Brinder G. Green
World Literature 2
April, 11th 2006
Charlotte Perkins Gilman, “The Yellow Wallpaper” (1892) and Alifa Rifaat, “My World of the Unknown” (1973).
The authors, Charlotte Perkins Gilman and Alifa Rifaat, are both females in periods where women played a significantly subordinate role compared to their male counterparts, despite the fact that they lived in two very different societies on opposite sides of the world. Their short stories are considered to be invaluable works of literature, based loosely on their personal experiences as both women reluctantly entered into marriages as was expected by the norms of their respective societies. In the conventional family, the husband was expected to be the strong authoritative bread winner, while the wife’s sole duties were in service to her husband and children; the family’s wellness and happiness were expected to be sufficient to fulfill her entire existence.
The two stories are based in the 19th and early 20th centuries, when women were allowed to exercise very little power and freedom, leaving them feeling empty, oppressed, and of questionable mental stability. The women, both nameless, are the narrators of their stories and each take up residence in a mysterious house along with their husbands and children. Their desire for freedom lead them to seek liberation in the form of the development of a relationship with a mysterious female other that literally originates from the walls of their respective houses.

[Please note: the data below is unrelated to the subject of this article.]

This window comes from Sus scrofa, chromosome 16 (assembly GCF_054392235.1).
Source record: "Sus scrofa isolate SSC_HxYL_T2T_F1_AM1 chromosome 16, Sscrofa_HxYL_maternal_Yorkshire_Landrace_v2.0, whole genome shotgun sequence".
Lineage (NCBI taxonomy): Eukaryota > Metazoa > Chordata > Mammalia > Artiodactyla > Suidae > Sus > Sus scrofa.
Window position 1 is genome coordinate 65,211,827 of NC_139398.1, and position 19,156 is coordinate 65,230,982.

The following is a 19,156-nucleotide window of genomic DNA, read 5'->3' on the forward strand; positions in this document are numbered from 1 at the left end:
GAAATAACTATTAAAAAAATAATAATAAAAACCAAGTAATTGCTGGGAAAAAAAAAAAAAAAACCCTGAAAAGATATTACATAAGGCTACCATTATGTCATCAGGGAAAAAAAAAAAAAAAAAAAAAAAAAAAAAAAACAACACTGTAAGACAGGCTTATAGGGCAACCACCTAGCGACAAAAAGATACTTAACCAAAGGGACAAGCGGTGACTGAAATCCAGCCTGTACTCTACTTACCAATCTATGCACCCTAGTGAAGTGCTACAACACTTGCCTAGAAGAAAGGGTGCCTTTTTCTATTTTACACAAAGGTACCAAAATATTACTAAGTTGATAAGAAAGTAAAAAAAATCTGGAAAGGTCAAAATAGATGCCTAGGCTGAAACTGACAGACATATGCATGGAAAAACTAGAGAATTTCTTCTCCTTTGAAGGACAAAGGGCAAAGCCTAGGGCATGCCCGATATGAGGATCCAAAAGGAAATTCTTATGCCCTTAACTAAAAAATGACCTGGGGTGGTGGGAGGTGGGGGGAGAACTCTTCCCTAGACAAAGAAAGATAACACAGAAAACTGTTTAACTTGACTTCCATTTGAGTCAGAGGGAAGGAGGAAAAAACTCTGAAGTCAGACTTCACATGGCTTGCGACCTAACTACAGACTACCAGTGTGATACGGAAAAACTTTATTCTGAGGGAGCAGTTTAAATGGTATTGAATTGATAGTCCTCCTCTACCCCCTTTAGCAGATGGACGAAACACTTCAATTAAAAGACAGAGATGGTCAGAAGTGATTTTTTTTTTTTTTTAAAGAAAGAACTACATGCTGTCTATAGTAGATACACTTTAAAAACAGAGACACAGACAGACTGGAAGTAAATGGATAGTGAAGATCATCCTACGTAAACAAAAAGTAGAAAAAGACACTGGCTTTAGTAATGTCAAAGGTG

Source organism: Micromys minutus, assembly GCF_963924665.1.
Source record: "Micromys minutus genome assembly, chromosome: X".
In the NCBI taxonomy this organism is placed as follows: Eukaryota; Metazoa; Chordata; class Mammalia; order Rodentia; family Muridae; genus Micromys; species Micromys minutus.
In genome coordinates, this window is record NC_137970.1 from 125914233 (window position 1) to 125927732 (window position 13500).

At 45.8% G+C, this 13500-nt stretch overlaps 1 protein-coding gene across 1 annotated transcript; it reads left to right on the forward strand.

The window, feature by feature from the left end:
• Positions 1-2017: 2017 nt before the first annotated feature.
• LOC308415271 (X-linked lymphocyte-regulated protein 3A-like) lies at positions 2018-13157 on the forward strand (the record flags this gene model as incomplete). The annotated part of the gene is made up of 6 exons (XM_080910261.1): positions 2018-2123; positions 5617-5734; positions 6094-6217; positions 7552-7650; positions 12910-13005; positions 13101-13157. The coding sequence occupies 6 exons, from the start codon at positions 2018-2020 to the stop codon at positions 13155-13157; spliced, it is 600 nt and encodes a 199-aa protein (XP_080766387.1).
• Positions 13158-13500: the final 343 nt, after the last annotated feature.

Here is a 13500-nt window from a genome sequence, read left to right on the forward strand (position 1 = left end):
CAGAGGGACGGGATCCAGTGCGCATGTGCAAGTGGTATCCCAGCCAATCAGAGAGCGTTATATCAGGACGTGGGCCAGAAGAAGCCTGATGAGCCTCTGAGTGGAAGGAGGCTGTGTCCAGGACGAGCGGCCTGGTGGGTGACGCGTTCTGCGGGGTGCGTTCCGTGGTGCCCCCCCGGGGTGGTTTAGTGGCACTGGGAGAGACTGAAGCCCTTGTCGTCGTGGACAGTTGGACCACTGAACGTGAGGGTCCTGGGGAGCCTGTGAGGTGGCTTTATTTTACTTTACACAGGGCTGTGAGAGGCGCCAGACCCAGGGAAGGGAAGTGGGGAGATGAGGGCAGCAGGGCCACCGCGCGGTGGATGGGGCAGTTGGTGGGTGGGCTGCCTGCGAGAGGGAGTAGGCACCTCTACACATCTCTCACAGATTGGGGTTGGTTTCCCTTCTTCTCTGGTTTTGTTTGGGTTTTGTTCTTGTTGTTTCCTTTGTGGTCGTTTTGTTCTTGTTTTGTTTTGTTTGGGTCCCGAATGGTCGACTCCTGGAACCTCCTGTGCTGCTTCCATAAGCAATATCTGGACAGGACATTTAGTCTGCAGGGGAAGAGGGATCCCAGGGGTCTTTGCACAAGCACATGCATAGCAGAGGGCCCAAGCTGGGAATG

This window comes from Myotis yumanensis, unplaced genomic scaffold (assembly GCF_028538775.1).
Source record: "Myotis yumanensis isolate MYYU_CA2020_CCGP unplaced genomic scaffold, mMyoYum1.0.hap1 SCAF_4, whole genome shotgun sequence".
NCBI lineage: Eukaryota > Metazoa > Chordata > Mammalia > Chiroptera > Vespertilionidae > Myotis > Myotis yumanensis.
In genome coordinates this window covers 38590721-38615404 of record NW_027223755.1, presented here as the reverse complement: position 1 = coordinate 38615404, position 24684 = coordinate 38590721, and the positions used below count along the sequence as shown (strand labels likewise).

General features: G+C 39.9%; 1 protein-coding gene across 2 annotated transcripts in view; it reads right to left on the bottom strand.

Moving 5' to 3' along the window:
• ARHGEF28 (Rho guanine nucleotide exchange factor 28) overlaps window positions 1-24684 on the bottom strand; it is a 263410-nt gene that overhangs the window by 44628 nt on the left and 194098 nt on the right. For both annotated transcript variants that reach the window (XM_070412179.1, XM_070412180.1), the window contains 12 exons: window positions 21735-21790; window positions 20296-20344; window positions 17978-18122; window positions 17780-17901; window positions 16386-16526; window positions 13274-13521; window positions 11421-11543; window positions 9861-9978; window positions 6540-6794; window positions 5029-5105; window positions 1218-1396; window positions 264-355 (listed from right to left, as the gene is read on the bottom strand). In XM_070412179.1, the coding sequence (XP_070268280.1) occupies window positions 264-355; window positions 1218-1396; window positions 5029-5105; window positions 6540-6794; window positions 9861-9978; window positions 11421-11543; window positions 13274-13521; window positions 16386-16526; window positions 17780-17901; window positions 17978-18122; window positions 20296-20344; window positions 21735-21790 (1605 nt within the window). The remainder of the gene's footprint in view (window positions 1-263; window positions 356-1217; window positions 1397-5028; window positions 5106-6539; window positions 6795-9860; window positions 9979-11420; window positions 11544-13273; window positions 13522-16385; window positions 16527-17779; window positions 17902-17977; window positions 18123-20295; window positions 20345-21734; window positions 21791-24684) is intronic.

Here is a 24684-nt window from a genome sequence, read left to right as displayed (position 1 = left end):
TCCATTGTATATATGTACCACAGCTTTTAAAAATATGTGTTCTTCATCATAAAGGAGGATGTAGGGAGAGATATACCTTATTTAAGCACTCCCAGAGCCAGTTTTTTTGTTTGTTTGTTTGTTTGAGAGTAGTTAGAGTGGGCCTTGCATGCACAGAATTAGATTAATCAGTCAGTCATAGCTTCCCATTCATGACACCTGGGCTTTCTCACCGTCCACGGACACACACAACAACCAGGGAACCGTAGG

In “My World of the Unknown” it is apparent that the narrator’s husband is too preoccupied with his work to devote much attention to his wife. In the beginning of the story she says, “When entering the world of my love, and being summoned and yielding to its call, no one would be aware of what was happening to me” (Davis, 1131). Her obsession with her new lover apparently goes unnoticed since she is of such little significance to the people around her....